AFN chief warns lawyers may ‘take advantage’ of child welfare settlement recipients

OTTAWA — The interim national chief of the Assembly of First Nations is urging those eligible to receive compensation from a landmark class-action settlement to be careful that lawyers do not try to take advantage of them.

Interim national chief Joanna Bernard said she’s heard about lawyers reaching out to eligible claimants to represent them after the Federal Court approved $23 billion in compensation for more than 300,000 First Nations children and their families over chronic underfunding of on-reserve child-welfare services.

Bernard said a system is in place to dole out monies, and claimants don’t need costly representation from lawyers, who she warned could try to “take advantage of our people.”

“That’s not necessary,” she said. “There is a process that (claimants) can do, and it will not cost them anything.”

The settlement this week came more than 15 years after the Assembly of First Nations and the First Nations Child and Family Caring Society jointly launched a human-rights complaint that sparked a years-long legal battle with the federal government.

The 2007 human-rights complaint revolved around allegations that Ottawa’s underfunding of on-reserve child-welfare services amounted to discrimination, and that First Nations children were denied equal access to support including school supplies and medical equipment.

The tribunal found in 2016 that First Nations were adversely affected by the services provided by the government and, in some cases, denied services as a result of the government’s involvement.

“The panel acknowledges the suffering of those First Nations children and families who are or have been denied an equitable opportunity to remain together or to be reunited in a timely manner,” the ruling said.

In 2019, the Canadian Human Rights Tribunal ordered Ottawa to pay $40,000 — the maximum penalty for discrimination — to each child inappropriately removed from their home beginning in 2006, as well as their parents or grandparents.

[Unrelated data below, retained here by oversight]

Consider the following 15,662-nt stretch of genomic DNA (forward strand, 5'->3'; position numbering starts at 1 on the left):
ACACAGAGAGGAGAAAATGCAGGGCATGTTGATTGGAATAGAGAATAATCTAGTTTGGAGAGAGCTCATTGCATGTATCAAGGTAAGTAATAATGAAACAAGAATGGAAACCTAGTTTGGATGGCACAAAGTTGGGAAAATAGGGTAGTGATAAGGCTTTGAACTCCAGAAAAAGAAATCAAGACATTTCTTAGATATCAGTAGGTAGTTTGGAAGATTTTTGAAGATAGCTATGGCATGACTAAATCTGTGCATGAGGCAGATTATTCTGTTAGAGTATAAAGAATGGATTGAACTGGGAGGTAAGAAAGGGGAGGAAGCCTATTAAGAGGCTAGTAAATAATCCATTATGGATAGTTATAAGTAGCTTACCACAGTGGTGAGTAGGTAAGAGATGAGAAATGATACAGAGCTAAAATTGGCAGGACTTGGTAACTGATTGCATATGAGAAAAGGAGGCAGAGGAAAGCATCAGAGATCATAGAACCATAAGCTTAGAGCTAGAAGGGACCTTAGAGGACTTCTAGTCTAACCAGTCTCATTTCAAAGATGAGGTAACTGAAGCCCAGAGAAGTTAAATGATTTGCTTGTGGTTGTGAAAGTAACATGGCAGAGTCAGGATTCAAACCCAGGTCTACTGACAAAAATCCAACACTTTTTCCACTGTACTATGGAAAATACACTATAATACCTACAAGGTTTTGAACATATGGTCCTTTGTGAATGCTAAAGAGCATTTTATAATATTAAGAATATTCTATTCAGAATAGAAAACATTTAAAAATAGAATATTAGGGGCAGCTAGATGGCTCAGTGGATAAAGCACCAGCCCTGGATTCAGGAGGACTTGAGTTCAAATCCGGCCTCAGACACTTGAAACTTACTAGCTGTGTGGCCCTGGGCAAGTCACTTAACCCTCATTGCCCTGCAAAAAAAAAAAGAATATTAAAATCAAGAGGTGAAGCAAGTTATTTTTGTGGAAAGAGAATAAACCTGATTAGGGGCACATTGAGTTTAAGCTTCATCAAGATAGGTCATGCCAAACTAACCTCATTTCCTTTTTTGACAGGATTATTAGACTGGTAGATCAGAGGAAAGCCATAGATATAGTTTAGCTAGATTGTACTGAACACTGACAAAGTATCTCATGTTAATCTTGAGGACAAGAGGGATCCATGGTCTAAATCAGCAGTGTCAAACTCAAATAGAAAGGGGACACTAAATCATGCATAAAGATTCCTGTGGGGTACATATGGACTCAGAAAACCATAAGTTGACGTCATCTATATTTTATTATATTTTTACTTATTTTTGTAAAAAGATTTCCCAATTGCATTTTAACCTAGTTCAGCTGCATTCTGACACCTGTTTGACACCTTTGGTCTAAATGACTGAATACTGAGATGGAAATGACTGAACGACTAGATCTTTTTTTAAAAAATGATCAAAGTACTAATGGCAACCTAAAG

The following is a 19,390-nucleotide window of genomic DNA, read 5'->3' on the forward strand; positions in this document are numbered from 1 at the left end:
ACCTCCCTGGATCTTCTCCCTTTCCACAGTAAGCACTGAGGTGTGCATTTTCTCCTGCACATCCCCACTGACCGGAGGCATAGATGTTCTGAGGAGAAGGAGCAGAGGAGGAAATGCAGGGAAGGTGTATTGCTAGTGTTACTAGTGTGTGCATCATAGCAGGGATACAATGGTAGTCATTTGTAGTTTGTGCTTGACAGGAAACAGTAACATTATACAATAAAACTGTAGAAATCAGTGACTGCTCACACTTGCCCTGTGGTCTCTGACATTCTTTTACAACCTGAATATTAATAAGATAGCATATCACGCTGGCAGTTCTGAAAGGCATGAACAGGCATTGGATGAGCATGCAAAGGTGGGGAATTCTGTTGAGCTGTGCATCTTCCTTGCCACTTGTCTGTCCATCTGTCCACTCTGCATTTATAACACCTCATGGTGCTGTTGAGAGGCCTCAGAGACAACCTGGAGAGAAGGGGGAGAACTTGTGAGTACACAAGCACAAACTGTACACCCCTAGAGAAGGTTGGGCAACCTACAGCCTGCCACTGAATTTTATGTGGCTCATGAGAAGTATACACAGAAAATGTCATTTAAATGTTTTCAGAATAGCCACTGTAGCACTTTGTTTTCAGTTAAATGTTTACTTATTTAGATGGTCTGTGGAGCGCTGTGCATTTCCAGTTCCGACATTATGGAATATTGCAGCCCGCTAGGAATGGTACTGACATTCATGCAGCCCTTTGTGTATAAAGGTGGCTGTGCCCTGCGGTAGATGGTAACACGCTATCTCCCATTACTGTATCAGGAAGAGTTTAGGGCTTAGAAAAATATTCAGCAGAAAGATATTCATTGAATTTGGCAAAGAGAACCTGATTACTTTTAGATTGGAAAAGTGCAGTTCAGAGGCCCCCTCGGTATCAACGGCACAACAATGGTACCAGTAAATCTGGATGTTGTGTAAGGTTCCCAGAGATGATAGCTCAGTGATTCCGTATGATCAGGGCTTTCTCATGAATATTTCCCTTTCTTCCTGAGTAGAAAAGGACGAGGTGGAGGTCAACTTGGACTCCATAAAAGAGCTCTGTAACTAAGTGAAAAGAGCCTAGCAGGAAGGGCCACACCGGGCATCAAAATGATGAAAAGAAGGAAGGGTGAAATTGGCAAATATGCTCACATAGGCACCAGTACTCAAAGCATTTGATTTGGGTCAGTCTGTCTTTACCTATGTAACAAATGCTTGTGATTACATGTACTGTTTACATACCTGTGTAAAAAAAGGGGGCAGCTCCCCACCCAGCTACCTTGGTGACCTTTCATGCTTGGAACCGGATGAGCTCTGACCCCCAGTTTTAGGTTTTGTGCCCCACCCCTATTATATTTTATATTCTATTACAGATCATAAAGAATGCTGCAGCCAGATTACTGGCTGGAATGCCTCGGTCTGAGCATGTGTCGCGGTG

Child welfare was also among the central issues flagged in the 2015 final report of the Truth and Reconciliation Commission, which spent six years delving into the painful church-run, government-funded residential school system that operated from the 1870s to 1996.

The proposed settlement includes $23 billion in compensation for more than 300,000 children and their families, and another $20 billion to reform the child-welfare system.

Ottawa had offered to spend $20 billion to reform the child-welfare system and another $20 billion on compensation last year, but the tribunal rejected the proposal and raised concerns that not all eligible claimants would receive compensation.

Pressed about the delay on Thursday, Indigenous Services Minister Patty Hajdu said negotiations take time, and these are difficult conversations to have. She stressed that the federal government addressed the gaps.

“It was important for me to have the support of the prime minister in that work,” she said.

“Every step of the way, we’ve been open to hearing from partners on how we could do better.”

One class-action lawyer on the case, David Sterns, said the earliest date for claimants to receive compensation would be in mid- to late 2024, but that will only be for “a subset of the class.”

He said that anyone who wants information about the distribution of payments and the claims process can find it at the website.

Those working to get compensation to families are also planning on using social media, email and “every possible channel” to reach eligible claimants, he said.

They’ll be “beating the bushes” to try and find people who deserve compensation, he added.

He stressed nobody will be subjected to questioning and interrogation, as was the case with settlement processes related to residential schools and the Sixties Scoop.

The Federal Court resumed hearing final arguments related to the case on Thursday, including about legal fees that lawyers involved in the case are asking the government to cover.

That bill could be as high as $80 million.

Hajdu said Tuesday the federal government is appealing that cost to the courts and is negotiating “in good faith” with the lawyers to find a more “reasonable” number.

On Thursday, Sterns said the decision is under reserve and will be released “in due judgement.”

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